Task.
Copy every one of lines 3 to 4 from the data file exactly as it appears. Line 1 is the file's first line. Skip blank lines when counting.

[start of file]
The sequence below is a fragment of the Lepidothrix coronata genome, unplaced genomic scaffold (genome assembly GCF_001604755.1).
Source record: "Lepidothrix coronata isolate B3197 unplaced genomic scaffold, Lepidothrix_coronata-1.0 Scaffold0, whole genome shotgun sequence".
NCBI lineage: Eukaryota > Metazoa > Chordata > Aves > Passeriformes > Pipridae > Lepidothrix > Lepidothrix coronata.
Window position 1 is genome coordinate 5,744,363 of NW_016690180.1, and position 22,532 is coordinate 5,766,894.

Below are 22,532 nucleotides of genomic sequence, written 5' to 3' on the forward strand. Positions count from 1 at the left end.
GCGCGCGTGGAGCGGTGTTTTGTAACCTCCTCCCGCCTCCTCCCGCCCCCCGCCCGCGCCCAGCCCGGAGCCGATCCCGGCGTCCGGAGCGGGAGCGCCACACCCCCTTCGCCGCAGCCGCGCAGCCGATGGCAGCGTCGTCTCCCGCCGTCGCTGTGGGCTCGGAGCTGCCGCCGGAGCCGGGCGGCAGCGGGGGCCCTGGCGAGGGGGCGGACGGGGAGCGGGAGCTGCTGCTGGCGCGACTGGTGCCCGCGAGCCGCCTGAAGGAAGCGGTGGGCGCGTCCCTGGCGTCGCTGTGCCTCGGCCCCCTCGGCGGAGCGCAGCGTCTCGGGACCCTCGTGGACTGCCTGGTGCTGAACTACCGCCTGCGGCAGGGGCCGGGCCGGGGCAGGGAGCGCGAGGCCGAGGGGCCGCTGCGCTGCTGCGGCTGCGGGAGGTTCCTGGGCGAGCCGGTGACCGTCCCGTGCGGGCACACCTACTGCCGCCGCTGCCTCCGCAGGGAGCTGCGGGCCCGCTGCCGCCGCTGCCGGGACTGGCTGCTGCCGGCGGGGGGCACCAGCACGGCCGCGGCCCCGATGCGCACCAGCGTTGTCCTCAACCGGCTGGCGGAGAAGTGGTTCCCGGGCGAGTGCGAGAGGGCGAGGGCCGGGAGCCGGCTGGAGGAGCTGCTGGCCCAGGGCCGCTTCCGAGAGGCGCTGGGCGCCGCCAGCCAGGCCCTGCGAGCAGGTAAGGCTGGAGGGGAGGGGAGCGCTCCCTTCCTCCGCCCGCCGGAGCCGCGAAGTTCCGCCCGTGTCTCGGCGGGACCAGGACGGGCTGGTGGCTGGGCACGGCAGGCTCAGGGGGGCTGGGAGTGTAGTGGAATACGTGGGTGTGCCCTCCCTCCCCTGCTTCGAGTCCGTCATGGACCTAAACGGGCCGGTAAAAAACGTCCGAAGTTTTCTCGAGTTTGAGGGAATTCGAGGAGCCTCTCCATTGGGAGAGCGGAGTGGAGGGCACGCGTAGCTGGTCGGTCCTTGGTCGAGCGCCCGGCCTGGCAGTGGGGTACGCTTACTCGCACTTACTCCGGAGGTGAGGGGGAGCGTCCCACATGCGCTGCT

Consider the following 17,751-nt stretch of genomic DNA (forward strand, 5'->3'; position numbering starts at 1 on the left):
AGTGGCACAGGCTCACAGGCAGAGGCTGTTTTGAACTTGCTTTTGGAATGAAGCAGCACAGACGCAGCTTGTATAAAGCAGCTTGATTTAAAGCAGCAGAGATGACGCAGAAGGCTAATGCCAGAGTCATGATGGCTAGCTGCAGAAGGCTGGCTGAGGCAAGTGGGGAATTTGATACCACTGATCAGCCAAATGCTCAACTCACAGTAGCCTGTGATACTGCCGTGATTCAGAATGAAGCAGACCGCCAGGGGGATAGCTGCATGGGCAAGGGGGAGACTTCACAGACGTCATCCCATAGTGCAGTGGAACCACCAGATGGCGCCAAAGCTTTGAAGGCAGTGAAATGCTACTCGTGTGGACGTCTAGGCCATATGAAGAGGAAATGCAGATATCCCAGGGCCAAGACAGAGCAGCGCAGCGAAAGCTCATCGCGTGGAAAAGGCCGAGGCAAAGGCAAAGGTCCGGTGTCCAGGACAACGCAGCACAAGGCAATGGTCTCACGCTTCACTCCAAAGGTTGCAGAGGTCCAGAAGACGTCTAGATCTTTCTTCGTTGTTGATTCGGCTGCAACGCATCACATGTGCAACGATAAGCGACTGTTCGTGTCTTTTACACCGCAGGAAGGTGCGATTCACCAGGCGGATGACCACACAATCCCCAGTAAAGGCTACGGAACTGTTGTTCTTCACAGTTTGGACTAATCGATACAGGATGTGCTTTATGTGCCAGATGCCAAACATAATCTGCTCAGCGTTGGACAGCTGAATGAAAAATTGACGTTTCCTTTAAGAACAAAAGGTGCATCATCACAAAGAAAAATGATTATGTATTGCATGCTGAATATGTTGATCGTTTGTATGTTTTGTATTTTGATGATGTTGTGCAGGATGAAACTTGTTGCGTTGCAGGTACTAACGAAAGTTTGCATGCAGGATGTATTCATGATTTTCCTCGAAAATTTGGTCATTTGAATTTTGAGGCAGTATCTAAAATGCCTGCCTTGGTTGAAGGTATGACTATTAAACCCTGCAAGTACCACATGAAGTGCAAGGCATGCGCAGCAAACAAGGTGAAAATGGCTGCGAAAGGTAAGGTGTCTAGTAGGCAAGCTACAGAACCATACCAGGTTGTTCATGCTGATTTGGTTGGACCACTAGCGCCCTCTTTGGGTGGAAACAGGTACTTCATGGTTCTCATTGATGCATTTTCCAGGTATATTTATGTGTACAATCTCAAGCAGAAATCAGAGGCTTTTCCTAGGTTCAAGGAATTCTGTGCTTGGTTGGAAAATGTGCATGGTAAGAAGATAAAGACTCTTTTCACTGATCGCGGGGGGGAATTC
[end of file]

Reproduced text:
NCBI lineage: Eukaryota > Metazoa > Chordata > Aves > Passeriformes > Pipridae > Lepidothrix > Lepidothrix coronata.
Window position 1 is genome coordinate 5,744,363 of NW_016690180.1, and position 22,532 is coordinate 5,766,894.